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Thermal radiation and copper

  1. Mar 15, 2007 #1
    I have a question. Assuming I have oil at 80 degrees in a copper calorimetry cup , will the heat loss by thermal radiation be very high and will it affect my values?

    I am thinking that it would not and that it would be negligible. But i do not know why. I heard somewhere that it would be high due to copper not having a dipole movement. Can someone please explain to me why?
     
  2. jcsd
  3. Mar 16, 2007 #2

    Mentz114

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    Gold Member

    Your own experience with hot drinks surely tells you that a liquid at 80C cools pretty quickly whatever its in.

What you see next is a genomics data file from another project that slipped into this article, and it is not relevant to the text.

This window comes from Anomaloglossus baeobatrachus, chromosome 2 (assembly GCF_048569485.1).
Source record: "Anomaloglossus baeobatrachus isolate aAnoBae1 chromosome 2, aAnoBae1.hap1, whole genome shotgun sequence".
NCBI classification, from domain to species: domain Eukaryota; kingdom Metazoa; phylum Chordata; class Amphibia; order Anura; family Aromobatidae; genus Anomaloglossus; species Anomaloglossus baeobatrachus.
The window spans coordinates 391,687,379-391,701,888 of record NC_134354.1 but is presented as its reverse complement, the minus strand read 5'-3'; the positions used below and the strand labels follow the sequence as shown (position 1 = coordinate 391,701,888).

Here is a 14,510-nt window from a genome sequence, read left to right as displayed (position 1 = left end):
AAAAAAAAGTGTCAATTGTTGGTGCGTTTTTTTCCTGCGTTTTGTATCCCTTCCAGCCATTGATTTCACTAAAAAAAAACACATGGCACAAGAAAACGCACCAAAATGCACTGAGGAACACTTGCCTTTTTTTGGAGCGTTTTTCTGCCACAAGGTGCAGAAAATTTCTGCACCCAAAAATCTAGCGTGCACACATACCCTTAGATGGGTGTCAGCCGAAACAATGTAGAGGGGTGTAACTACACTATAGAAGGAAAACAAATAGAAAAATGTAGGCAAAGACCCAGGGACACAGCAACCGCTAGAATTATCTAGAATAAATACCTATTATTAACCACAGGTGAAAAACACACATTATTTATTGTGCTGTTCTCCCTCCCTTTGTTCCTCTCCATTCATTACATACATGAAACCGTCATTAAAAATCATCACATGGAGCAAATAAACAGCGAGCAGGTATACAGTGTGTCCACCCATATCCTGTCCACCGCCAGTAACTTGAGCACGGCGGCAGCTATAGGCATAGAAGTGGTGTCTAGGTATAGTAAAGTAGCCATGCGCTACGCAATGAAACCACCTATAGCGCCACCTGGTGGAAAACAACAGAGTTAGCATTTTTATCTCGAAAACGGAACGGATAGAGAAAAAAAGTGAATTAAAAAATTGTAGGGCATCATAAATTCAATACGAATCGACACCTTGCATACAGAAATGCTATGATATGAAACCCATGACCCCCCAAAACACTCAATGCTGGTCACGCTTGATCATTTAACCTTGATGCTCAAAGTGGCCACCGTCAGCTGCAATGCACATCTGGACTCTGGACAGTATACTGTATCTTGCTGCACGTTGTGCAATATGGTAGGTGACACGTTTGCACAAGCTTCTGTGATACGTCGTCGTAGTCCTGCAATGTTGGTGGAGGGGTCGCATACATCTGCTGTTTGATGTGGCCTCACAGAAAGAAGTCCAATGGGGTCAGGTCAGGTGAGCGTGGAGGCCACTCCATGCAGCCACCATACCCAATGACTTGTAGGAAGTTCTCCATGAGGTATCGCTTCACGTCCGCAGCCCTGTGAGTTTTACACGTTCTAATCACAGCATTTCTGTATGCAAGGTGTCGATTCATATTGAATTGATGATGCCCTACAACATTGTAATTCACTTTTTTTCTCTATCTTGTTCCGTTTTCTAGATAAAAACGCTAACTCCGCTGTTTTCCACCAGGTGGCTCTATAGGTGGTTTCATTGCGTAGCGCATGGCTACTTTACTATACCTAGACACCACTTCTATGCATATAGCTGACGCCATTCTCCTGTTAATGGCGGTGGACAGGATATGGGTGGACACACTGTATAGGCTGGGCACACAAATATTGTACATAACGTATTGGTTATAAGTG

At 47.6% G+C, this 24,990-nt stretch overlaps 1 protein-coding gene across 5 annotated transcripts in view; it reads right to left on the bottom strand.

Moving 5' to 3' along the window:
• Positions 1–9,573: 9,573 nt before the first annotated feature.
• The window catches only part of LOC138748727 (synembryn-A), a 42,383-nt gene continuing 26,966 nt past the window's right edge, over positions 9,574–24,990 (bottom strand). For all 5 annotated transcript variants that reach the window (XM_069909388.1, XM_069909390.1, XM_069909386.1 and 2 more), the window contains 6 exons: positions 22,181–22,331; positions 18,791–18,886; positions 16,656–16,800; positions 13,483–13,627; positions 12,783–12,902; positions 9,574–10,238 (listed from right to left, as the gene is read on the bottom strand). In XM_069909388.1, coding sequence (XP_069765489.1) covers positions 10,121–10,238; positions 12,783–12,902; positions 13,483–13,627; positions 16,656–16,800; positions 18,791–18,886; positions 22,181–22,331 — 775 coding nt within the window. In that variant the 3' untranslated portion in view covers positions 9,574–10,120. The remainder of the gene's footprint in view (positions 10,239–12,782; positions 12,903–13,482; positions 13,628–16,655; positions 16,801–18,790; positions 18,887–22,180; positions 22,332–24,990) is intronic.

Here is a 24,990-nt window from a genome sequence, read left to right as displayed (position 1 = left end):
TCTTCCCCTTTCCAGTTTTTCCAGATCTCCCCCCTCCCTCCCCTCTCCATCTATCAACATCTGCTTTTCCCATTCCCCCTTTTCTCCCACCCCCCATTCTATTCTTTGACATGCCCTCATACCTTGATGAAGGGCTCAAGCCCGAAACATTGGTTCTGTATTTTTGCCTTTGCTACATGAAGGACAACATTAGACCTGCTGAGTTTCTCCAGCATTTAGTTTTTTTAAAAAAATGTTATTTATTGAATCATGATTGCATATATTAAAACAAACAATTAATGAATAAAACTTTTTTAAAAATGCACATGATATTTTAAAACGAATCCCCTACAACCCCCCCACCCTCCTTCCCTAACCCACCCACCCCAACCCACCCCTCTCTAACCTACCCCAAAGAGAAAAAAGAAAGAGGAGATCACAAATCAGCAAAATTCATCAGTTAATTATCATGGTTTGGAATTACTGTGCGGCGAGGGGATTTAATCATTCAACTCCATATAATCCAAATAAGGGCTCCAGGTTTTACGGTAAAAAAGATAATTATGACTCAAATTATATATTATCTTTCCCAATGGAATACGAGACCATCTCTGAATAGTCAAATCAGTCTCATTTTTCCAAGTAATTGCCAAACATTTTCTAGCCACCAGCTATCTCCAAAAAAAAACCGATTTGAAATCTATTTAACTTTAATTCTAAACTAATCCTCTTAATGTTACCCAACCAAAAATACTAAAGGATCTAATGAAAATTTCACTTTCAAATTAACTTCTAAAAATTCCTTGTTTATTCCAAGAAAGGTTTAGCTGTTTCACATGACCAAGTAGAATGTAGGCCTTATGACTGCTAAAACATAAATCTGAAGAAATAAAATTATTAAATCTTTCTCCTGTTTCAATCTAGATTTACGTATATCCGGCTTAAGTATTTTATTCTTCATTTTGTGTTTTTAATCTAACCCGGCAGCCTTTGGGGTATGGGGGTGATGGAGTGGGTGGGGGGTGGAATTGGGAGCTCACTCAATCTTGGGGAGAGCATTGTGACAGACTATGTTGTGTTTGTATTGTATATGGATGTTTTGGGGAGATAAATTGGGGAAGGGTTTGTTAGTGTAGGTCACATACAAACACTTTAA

Copper is a very good conductor of heat and has a low heat capacity so it won't help much to keep the oil warm.

    The heat capacity of a substance depends on its internal degrees of freedom for vibration, that's where the atomic dipole movement comes in.
     
  4. Mar 16, 2007 #3

    Astronuc

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    Staff: Mentor

    See the discussion of radiation heat transport and the Stefan-Boltzmann Law
    http://hyperphysics.phy-astr.gsu.edu/hbase/thermo/stefan.html

    Let Thot = 80°C or 353 K and Tcold = 25° or 298 K. One must use absolute temperature in the S-B law.
     
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